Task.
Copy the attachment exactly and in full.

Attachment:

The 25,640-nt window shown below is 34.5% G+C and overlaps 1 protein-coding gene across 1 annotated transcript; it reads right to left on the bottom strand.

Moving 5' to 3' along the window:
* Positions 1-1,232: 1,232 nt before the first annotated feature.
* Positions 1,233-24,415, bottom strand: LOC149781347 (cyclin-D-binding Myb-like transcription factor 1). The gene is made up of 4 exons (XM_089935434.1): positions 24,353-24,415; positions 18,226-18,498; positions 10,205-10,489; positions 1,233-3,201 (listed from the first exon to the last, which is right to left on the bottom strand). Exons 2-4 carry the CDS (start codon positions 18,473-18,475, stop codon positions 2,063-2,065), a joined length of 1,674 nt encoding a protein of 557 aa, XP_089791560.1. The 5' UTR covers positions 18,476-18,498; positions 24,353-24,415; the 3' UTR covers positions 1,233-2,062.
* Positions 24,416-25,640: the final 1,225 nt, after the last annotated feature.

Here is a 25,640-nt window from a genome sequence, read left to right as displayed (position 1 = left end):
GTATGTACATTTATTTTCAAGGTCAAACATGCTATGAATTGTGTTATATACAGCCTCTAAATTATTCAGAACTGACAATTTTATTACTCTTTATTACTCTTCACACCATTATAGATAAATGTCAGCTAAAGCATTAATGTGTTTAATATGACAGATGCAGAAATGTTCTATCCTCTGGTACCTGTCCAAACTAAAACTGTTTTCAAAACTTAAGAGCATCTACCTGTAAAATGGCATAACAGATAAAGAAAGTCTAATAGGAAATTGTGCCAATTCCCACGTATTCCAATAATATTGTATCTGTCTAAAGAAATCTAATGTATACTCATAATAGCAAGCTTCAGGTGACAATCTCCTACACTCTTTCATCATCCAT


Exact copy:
The 25,640-nt window shown below is 34.5% G+C and overlaps 1 protein-coding gene across 1 annotated transcript; it reads right to left on the bottom strand.

Moving 5' to 3' along the window:
* Positions 1-1,232: 1,232 nt before the first annotated feature.
* Positions 1,233-24,415, bottom strand: LOC149781347 (cyclin-D-binding Myb-like transcription factor 1). The gene is made up of 4 exons (XM_089935434.1): positions 24,353-24,415; positions 18,226-18,498; positions 10,205-10,489; positions 1,233-3,201 (listed from the first exon to the last, which is right to left on the bottom strand). Exons 2-4 carry the CDS (start codon positions 18,473-18,475, stop codon positions 2,063-2,065), a joined length of 1,674 nt encoding a protein of 557 aa, XP_089791560.1. The 5' UTR covers positions 18,476-18,498; positions 24,353-24,415; the 3' UTR covers positions 1,233-2,062.
* Positions 24,416-25,640: the final 1,225 nt, after the last annotated feature.

Here is a 25,640-nt window from a genome sequence, read left to right as displayed (position 1 = left end):
GTATGTACATTTATTTTCAAGGTCAAACATGCTATGAATTGTGTTATATACAGCCTCTAAATTATTCAGAACTGACAATTTTATTACTCTTTATTACTCTTCACACCATTATAGATAAATGTCAGCTAAAGCATTAATGTGTTTAATATGACAGATGCAGAAATGTTCTATCCTCTGGTACCTGTCCAAACTAAAACTGTTTTCAAAACTTAAGAGCATCTACCTGTAAAATGGCATAACAGATAAAGAAAGTCTAATAGGAAATTGTGCCAATTCCCACGTATTCCAATAATATTGTATCTGTCTAAAGAAATCTAATGTATACTCATAATAGCAAGCTTCAGGTGACAATCTCCTACACTCTTTCATCATCCAT